Endocrine Society Reading Room | New Medication Guidance for Youth With Obesity
Authors of a literature review in The Journal of Clinical Endocrinology & Metabolism provide clinical guidance regarding various interventions — most notably pharmacotherapies — for obesity in youth.
Scientists reviewed about a dozen drugs. Orlistat, liraglutide, phentermine, and an extended-release combination of phentermine with topiramate are approved by the FDA for treating obesity in adolescents. Additionally, setmelanotide can be effective, but is used only for people with specific genetic disorders. The other medications analyzed in the review are used off-label for weight loss, with metformin being a classic example.
Co-author Joan C. Han, MD, is chief of pediatric endocrinology and diabetes with Icahn School of Medicine at Mount Sinai in New York. She discussed the review and its findings with the Reading Room. The exchange has been edited for length and clarity.
What key question was this review designed to address — and why did you choose to pursue it?
Han: The goal of this review was to share information regarding the newest treatments for pediatric obesity. For many years, FDA approval for medications to treat obesity in youth has lagged behind the available options in adults.
Recently, however, several medications have had their approved age range lowered to 12 years old. Plus, a novel weight loss medication targeting specific genetic disorders leading to obesity due to deficits in the leptin signaling pathway — a key regulator of appetite and body weight — became available this year for children ages 6 years and older.
Would you summarize your key conclusion?
Han: Pharmacotherapy for adolescent obesity in the general population is safe and effective, and replacing specific deficits in children with genetic obesity disorders would be a successful precision medicine approach.
Are there off-label medications that may help address obesity but that some clinicians may not know about?
Han: In the past, many of the medications used to treat obesity in adults were being prescribed off-label to adolescents, often without health insurance coverage and with great hesitation and concern on the part of prescribers due to lack of an FDA indication in this younger age group. However, now that some of these medications have received FDA approval for teenagers, hopefully more youth with obesity will have access to these safe and effective therapies.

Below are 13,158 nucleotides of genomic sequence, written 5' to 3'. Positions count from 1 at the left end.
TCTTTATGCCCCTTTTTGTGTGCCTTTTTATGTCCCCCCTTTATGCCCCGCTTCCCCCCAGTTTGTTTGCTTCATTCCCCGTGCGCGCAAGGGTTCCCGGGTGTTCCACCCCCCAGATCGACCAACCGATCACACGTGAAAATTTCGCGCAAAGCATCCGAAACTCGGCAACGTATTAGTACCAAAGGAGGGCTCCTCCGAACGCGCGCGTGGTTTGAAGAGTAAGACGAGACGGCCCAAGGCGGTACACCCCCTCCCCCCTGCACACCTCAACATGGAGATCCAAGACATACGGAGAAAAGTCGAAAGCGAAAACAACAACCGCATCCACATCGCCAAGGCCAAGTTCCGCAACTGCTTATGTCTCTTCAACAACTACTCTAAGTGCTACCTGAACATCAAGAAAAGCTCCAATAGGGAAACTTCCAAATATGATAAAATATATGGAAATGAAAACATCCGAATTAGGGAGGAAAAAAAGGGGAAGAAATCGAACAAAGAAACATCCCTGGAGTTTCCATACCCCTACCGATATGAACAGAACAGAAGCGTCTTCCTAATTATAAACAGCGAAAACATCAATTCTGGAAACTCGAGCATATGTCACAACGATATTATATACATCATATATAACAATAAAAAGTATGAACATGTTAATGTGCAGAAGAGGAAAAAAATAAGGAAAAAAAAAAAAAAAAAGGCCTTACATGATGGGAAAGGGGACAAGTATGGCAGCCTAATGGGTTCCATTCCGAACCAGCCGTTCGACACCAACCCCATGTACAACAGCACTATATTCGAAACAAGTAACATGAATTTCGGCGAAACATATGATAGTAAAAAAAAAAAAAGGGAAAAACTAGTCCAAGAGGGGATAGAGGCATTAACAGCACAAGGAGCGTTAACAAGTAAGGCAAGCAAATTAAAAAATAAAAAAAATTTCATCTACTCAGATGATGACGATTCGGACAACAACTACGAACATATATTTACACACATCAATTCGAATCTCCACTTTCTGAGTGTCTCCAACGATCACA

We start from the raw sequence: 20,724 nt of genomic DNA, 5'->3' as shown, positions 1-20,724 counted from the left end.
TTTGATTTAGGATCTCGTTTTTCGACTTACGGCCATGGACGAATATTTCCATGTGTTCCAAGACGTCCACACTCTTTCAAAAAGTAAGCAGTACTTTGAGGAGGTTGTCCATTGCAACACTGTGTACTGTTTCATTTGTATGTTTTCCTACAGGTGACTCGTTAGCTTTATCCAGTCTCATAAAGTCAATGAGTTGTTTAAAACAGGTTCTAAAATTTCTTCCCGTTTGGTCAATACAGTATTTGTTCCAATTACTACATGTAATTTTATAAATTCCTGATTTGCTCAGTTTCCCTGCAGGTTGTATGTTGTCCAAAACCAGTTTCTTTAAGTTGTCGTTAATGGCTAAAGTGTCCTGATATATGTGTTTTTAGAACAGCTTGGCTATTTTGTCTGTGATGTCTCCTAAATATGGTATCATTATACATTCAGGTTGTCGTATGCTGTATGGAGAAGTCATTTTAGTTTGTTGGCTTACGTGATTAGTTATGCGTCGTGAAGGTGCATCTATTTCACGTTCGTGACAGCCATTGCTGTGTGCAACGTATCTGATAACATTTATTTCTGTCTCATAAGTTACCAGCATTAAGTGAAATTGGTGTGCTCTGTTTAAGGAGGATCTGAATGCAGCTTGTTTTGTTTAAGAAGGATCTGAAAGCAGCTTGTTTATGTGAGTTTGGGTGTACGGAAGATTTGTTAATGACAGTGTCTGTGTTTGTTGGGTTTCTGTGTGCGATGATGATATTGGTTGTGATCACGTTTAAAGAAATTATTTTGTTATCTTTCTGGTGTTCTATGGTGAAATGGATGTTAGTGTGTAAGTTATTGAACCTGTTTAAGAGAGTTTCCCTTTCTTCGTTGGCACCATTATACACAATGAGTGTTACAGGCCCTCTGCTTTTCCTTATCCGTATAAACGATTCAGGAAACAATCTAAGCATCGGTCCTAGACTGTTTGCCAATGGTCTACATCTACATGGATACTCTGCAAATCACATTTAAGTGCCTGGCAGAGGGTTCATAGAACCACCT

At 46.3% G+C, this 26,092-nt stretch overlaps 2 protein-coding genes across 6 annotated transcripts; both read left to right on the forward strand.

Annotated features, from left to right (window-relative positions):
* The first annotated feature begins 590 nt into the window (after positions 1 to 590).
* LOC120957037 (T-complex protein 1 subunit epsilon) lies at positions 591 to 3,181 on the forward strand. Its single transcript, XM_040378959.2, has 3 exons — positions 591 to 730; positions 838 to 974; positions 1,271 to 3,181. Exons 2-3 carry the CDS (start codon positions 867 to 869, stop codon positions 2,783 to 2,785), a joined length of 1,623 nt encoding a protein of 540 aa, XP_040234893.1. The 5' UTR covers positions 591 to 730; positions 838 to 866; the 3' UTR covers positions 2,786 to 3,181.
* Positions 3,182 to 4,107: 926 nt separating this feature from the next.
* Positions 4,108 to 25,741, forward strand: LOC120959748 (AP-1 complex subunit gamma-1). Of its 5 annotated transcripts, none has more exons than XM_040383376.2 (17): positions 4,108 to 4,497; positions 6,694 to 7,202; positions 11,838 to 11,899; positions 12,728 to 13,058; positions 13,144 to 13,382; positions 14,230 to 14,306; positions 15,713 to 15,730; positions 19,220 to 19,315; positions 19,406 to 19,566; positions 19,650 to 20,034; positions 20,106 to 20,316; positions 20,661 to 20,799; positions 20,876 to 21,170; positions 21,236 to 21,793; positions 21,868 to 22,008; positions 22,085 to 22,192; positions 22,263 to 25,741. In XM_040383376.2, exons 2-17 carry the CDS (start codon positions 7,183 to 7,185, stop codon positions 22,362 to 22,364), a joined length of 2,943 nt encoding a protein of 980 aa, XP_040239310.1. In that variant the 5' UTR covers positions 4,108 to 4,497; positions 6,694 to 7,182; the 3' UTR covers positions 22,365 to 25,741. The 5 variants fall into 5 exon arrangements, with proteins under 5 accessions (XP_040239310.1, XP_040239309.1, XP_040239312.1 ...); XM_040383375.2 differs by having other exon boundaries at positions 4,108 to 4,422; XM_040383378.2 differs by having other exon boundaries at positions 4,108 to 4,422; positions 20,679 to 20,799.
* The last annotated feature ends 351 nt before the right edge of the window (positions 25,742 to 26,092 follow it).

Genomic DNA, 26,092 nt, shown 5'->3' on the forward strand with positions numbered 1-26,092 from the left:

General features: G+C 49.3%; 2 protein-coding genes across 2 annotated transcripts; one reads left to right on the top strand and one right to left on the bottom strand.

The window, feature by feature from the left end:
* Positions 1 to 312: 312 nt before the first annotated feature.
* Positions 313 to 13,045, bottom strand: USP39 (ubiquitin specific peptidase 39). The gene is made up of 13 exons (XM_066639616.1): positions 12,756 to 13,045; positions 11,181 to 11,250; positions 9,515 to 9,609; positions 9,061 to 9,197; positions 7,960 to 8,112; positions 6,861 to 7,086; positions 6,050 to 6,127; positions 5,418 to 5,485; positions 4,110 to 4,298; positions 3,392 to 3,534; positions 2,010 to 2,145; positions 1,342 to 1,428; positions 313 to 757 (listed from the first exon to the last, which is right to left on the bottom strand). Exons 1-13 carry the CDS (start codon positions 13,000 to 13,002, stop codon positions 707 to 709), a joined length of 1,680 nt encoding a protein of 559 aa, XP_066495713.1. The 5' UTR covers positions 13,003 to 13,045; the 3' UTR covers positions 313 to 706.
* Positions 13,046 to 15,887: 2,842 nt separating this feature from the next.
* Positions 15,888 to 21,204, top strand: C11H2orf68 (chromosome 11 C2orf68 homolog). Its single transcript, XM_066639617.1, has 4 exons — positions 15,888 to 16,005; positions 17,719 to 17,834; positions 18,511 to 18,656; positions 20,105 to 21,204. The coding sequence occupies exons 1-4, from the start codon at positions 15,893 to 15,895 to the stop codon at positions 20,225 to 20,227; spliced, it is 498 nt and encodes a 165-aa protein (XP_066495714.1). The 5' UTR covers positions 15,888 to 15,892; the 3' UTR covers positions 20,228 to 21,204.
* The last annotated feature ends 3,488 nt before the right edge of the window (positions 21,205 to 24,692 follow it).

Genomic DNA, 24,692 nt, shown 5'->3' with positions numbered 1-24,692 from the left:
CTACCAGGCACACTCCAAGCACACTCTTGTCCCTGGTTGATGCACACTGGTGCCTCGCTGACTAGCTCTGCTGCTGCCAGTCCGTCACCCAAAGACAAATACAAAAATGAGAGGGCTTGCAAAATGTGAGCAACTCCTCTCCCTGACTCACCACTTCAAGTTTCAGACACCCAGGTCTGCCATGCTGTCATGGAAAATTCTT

One medication that is sometimes prescribed off-label to children with obesity is metformin, which can produce modest improvements in weight and insulin resistance. However, in light of newer therapies, such as liraglutide and combination phentermine/topiramate, that induce greater weight loss and are FDA approved for ages 12 and older, we would recommend that prescribers consider these newer therapies when treating adolescent obesity.
With regard to setmelanotide — a medication that targets the melanocortin-4 receptor (MC4R): it should only be used in children with disorders that affect the leptin signaling pathway upstream of the MC4R receptor.
Metreleptin is effective in children with obesity due to congenital leptin deficiency, an extremely rare disorder that is typically only observed in offspring of consanguineous parents. However, metreleptin is not FDA approved for this indication, so it is only available for off-label compassionate use for these patients in collaboration with the drug manufacturer.
Are there any therapies that show major promise and, as such, might merit a particularly robust research focus in the relatively near future?
Han: Semaglutide and tirzepatide are the medications to keep an eye on. Semaglutide is already approved for adult obesity, and based on the data thus far available in teens, we anticipate that this will be approved in adolescents.
Tirzepatide is currently only approved for type 2 diabetes in adults, but it shows tremendous promise for weight loss too. Therefore, we anticipate it to be another drug that may also soon be approved for treatment of obesity.
What do you see as the take-away messages for clinicians from this review?
Han: Improving nutrition and physical activity is the foundation for better health, but in individuals with obesity, lifestyle alone is often not enough to induce sufficient or sustained weight loss, especially for those who have severe obesity.
Pharmacotherapy can serve as an important adjunct to lifestyle modification. In the past, only orlistat was approved for long-term use in adolescents with obesity. Now we have two more therapies, liraglutide and combination phentermine/topiramate, to add to our armamentarium for adolescents. Plus, with more medications under development, health care providers can offer teens with obesity more intermediate steps before considering bariatric surgery.
It’s important to note that also that, with the alarmingly high prevalence of childhood and adult obesity, which has become even worse during the COVID pandemic, pharmacotherapy for weight loss should be considered sooner and more widely by clinical prescribers.
Insurance providers should be encouraged to cover the cost of these medications because the long-term benefit of treating obesity and avoiding and reversing complications of obesity are ultimately a cost-savings to society and more importantly because of the well-being and longevity of the human population worldwide.
- Pharmacotherapy for adolescent obesity in the general population is safe and effective.
- Newer therapies, such as liraglutide and combination phentermine/topiramate, are recommended for treating adolescent obesity.
- As childhood and adult obesity becomes more common, pharmacotherapy should be considered sooner and more widely.